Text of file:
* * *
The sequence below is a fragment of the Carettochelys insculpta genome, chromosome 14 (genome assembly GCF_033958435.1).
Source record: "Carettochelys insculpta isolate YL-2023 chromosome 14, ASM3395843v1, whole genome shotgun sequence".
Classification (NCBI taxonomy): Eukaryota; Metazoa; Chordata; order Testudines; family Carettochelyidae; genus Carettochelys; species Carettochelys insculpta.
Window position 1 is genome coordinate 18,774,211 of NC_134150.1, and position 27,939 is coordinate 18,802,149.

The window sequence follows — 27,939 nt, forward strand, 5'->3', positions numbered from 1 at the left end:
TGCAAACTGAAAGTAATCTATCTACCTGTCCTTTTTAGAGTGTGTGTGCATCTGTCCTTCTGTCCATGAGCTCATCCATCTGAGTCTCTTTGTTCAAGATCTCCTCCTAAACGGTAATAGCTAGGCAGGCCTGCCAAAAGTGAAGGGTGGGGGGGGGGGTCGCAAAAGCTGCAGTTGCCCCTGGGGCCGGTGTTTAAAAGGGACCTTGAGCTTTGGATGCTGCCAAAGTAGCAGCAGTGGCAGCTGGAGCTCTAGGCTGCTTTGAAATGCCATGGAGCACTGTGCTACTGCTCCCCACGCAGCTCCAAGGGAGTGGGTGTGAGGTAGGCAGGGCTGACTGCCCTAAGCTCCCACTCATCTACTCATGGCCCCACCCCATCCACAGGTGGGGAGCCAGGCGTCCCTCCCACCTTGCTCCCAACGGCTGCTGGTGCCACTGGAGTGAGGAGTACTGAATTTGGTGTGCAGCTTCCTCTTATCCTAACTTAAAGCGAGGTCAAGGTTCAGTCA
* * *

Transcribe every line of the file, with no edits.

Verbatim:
The sequence below is a fragment of the Carettochelys insculpta genome, chromosome 14 (genome assembly GCF_033958435.1).
Source record: "Carettochelys insculpta isolate YL-2023 chromosome 14, ASM3395843v1, whole genome shotgun sequence".
Classification (NCBI taxonomy): Eukaryota; Metazoa; Chordata; order Testudines; family Carettochelyidae; genus Carettochelys; species Carettochelys insculpta.
Window position 1 is genome coordinate 18,774,211 of NC_134150.1, and position 27,939 is coordinate 18,802,149.

The window sequence follows — 27,939 nt, forward strand, 5'->3', positions numbered from 1 at the left end:
TGCAAACTGAAAGTAATCTATCTACCTGTCCTTTTTAGAGTGTGTGTGCATCTGTCCTTCTGTCCATGAGCTCATCCATCTGAGTCTCTTTGTTCAAGATCTCCTCCTAAACGGTAATAGCTAGGCAGGCCTGCCAAAAGTGAAGGGTGGGGGGGGGGGTCGCAAAAGCTGCAGTTGCCCCTGGGGCCGGTGTTTAAAAGGGACCTTGAGCTTTGGATGCTGCCAAAGTAGCAGCAGTGGCAGCTGGAGCTCTAGGCTGCTTTGAAATGCCATGGAGCACTGTGCTACTGCTCCCCACGCAGCTCCAAGGGAGTGGGTGTGAGGTAGGCAGGGCTGACTGCCCTAAGCTCCCACTCATCTACTCATGGCCCCACCCCATCCACAGGTGGGGAGCCAGGCGTCCCTCCCACCTTGCTCCCAACGGCTGCTGGTGCCACTGGAGTGAGGAGTACTGAATTTGGTGTGCAGCTTCCTCTTATCCTAACTTAAAGCGAGGTCAAGGTTCAGTCA